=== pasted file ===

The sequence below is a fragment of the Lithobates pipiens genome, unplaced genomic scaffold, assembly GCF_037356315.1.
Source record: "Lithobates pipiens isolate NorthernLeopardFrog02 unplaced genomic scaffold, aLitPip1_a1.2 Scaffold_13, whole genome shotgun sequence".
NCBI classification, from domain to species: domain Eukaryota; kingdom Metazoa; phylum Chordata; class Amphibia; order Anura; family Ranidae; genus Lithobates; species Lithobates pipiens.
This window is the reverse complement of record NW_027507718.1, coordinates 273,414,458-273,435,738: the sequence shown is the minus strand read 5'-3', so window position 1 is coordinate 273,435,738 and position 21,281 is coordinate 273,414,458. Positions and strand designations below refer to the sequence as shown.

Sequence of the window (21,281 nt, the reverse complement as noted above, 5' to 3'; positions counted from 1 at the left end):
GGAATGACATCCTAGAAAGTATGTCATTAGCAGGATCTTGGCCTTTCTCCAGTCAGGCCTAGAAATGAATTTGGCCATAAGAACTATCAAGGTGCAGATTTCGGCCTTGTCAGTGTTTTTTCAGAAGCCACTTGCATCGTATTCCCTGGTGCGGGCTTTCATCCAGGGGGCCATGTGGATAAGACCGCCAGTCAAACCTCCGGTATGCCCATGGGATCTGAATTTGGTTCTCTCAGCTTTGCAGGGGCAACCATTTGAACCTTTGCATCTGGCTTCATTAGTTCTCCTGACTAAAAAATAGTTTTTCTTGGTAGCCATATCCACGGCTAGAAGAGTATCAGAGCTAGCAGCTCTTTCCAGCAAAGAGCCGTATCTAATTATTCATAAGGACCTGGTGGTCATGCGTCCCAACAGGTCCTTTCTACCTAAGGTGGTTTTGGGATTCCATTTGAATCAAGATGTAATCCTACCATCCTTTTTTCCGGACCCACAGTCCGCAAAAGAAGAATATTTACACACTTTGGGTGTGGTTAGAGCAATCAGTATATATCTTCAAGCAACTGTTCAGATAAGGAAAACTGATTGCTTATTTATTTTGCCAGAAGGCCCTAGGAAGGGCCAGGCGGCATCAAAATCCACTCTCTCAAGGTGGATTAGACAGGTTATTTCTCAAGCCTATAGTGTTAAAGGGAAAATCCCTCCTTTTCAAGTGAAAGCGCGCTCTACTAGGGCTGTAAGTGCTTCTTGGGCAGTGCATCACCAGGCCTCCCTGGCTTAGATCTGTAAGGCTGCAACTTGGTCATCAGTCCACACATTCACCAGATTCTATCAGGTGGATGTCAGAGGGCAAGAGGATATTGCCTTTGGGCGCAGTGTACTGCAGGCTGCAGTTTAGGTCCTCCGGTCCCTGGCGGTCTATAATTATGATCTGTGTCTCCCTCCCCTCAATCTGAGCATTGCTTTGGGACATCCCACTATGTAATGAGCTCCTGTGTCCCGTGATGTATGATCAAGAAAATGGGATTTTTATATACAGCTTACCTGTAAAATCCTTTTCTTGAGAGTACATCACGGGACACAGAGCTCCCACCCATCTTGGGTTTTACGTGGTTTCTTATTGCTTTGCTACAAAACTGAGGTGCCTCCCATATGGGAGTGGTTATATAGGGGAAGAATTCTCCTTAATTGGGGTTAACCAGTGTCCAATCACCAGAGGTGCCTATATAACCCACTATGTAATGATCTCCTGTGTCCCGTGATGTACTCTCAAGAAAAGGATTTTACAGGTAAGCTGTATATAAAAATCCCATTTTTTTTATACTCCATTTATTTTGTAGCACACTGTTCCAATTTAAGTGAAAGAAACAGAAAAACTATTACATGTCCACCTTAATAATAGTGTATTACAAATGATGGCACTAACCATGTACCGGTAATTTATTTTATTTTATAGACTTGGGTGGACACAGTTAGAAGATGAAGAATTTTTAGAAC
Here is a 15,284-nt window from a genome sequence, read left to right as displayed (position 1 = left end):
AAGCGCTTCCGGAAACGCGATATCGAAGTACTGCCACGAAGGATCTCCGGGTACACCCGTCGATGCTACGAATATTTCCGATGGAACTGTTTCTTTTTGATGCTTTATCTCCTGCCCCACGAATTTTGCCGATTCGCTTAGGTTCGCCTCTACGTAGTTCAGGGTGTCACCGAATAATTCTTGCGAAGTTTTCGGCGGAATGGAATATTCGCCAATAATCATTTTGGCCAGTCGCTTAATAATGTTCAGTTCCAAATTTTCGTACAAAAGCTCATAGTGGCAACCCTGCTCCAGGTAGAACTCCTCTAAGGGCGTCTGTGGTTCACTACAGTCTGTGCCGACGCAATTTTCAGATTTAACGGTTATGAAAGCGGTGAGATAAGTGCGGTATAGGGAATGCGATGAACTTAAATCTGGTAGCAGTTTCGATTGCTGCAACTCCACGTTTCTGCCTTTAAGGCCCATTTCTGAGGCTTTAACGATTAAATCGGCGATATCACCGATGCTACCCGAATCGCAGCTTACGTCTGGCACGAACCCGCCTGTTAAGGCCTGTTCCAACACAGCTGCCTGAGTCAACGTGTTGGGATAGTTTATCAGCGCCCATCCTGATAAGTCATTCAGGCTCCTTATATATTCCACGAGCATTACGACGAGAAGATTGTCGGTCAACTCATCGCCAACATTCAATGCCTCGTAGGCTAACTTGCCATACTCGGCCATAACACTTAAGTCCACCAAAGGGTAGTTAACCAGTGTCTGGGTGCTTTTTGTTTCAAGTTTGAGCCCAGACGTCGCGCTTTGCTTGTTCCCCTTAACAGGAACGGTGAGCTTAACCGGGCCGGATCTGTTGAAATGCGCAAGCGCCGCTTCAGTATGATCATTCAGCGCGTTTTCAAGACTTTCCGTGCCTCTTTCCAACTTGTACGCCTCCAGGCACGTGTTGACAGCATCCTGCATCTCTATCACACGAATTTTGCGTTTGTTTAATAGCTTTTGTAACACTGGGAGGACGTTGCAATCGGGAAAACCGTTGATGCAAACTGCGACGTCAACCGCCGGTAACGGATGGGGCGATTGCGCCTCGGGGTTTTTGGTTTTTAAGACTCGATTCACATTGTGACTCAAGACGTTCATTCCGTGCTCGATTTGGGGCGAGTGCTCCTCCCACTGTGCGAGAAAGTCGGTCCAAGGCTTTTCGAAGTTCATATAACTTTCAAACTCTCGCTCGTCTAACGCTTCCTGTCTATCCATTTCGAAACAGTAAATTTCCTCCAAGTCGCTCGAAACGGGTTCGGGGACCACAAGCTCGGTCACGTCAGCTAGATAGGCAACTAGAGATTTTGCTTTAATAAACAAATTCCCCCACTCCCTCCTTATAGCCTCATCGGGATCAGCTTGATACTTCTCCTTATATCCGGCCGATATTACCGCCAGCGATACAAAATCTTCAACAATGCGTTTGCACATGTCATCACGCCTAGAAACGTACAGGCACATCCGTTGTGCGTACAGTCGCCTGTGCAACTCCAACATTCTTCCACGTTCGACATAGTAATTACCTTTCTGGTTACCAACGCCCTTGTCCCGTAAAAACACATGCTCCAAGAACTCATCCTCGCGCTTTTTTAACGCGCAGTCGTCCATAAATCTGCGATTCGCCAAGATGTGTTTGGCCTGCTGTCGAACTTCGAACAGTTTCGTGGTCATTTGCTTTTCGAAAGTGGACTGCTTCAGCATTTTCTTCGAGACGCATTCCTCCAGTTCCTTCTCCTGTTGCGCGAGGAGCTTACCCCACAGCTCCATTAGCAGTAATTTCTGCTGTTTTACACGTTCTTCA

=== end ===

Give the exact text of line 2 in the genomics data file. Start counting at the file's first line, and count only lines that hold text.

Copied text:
Source record: "Lithobates pipiens isolate NorthernLeopardFrog02 unplaced genomic scaffold, aLitPip1_a1.2 Scaffold_13, whole genome shotgun sequence".